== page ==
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Monday, 19 June 2017

The American solution: more guns, less healthcare

Within 10 days, Trump got what he wanted. On 4 June 2017, shortly after the London terrorist attack, Trump tweeted: "Do you notice we are not having a gun debate right now? That's because they used knives and a truck!" On 14 June, a US Congressman was shot and critically injured. The gun debate in USA is back. That debate is mainly whether a semi-automatic Colt AR-15 assault rifle is in line with US Constitution. Real gun control, like in Europe, is not an option.

The consequence is that few people are blaming guns and/or bullets for what happened. Democrats blame Republicans and Trump. Republicans blame Democrats' anti-Trump rhetoric, Obama and liberal media (e.g., Comedy Central). Few blame the American lack of gun control apart from people like former Congress woman Gabrielle Giffords, who "survived an assassination attempt that left her with a severe brain injury".

In most countries, having an AK-47 or AR-15 would make you a terrorist. In the US, it makes you a "concerned citizen". After each mass shooting, gun sales increase. Any attempt to control guns causes a surge in gun sales. Even people who object guns (or assault rifles) may be tempted to buy one given the phrase: "If you cannot beat them, join them".

The Second Amendment (Amendment II) to the United States Constitution protects the right of the people to keep and bear arms and was adopted on December 15, 1791, as part of the first ten amendments contained in the Bill of Rights (Wiki).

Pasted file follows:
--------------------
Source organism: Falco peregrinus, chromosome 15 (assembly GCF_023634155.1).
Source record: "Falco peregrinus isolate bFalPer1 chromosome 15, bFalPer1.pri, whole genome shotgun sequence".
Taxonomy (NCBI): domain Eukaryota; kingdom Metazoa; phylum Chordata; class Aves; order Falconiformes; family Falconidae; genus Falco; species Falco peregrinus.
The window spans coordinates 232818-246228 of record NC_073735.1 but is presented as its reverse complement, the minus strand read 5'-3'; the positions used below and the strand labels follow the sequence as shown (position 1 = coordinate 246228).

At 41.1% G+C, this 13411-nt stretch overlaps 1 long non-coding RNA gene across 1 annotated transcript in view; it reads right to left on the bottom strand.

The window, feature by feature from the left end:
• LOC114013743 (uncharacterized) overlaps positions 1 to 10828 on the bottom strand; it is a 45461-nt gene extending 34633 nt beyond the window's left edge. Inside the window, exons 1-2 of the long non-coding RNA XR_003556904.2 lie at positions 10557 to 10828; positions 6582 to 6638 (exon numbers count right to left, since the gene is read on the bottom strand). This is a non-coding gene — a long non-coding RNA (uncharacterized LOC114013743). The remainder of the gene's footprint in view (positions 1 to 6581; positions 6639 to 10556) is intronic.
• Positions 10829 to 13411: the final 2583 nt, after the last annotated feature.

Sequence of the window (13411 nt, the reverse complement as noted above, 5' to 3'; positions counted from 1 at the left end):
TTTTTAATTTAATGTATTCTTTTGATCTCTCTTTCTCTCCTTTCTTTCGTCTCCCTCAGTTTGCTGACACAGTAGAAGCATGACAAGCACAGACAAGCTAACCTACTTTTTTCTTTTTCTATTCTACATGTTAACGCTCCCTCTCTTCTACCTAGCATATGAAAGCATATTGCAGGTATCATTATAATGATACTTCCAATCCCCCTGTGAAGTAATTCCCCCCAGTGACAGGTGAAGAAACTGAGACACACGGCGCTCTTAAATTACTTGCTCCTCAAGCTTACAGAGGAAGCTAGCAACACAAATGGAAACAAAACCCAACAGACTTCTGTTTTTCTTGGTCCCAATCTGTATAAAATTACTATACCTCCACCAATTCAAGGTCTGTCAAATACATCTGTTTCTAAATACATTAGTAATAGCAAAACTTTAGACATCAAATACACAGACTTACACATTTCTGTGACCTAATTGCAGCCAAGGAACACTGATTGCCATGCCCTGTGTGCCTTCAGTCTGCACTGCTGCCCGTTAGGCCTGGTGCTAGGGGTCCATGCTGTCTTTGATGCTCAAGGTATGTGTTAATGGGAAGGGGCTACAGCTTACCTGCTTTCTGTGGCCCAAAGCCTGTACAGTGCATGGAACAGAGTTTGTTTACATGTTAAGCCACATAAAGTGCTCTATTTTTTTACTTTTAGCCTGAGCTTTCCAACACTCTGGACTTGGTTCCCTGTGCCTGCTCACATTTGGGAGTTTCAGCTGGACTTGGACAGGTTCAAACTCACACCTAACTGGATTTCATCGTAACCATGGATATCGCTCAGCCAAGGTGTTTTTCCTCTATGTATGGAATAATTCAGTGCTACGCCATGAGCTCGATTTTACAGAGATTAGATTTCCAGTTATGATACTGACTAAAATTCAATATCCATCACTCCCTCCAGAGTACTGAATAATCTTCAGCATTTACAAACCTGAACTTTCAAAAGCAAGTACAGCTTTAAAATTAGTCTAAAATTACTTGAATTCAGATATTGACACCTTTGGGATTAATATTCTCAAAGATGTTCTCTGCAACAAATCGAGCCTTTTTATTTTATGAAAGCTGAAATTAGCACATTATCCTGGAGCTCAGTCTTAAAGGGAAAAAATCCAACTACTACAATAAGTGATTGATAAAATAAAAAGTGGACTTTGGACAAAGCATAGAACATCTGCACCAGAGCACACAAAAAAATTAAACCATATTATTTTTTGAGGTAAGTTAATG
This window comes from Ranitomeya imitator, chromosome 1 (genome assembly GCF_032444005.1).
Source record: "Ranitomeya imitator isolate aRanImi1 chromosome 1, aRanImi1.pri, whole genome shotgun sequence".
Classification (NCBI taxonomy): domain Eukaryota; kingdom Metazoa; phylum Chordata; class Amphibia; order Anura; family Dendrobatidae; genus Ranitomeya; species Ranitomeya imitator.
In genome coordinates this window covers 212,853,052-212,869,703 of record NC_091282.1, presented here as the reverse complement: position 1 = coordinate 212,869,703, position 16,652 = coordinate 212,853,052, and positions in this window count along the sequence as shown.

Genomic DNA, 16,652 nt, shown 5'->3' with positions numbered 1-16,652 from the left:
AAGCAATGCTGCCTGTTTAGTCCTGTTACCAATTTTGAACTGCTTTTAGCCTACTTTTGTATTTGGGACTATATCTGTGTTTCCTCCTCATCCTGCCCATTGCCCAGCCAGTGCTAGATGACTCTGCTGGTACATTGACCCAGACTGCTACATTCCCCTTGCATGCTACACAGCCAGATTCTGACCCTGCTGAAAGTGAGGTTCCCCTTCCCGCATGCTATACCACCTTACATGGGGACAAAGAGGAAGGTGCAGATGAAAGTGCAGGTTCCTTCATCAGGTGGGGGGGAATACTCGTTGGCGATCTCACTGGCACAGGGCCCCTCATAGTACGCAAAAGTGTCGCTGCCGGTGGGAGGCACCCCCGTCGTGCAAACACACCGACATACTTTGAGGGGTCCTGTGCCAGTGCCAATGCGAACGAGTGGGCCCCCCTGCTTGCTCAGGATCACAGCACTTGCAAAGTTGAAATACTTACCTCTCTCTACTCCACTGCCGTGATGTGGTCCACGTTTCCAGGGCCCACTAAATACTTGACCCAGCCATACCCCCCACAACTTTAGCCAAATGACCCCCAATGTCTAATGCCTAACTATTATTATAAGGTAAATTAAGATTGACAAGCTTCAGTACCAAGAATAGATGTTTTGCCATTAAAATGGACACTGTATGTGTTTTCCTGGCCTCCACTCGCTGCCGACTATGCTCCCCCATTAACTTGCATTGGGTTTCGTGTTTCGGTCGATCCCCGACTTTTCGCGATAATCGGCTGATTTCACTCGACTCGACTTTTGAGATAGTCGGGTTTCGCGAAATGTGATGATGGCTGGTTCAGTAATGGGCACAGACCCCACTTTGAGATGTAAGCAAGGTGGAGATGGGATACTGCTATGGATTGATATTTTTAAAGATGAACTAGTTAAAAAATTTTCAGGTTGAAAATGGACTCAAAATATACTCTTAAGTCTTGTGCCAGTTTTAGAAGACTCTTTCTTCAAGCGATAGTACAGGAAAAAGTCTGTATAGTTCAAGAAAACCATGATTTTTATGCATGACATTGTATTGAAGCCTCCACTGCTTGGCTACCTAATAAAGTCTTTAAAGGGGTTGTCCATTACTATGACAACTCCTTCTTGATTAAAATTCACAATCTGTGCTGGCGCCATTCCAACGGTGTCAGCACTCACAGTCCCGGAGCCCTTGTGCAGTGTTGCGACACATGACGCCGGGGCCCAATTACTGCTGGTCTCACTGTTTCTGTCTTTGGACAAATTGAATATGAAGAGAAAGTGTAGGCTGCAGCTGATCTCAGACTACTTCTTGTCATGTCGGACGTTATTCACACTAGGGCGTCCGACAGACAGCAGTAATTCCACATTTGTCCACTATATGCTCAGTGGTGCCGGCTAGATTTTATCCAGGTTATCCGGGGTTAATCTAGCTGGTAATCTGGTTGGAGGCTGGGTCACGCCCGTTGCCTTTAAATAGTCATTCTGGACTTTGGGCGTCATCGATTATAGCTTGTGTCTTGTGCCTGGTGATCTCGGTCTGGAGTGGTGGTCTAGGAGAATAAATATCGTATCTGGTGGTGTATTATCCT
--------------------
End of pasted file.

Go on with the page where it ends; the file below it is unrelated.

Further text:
The word healthcare is not (explicitly) mentioned (source). This shouldn't come as a surprise as the word didn't even exist in 1791. The 1978 World Health Organization conference resulted in the Alma-Ata Declaration which stated that "health [ ] is a fundamental human right [ ]". 

In the 21st century, there is still an American debate whether health or healthcare is a fundamental human right or an entitlementMerriam Webster defines an entitlement as a "belief that one is deserving of or entitled to certain privileges". It's a shockingly different view: a fundamental human right versus a privilege (that you need to earn). 

Trump can't make up his mind about US healthcare. Before his election he was against Obamacare but in favour of an Affordable Care Act. Like many others, Trump may not have realised both are the same (NYT). See this overview of Trump's promises on healthcare.

Later, Trump praised the Australian universal health care system after the Republican victory of the Obamacare repeal in the House (CNN). Recently, Trump even called the proposed Republican House healthcare bill as "mean" (CNN, NW, NYT) which his fellow Republicans "can't believe" (AxiosBI) and/or deny (the Hill).

The American political chaos surrounding the Obamacare repeal is unnerving healthcare insurers, which are pulling back from the market (eg, Atlantic, CNN). Obviously, these "insurer exits bolster the Republican case for an Obamacare repeal" (the Hill). Hence, Trump is creating a self-fulfilling prophecy and more disruption, chaos and destruction.

The American solution of more guns and less healthcare is one of bitter, bitter irony.

Ironic (1996) by Alanis Morissette - artist, FB, lyrics, videoWiki-1Wiki-2

And isn't it ironic...don't you think
A little too ironic...and, yeah, I really do think...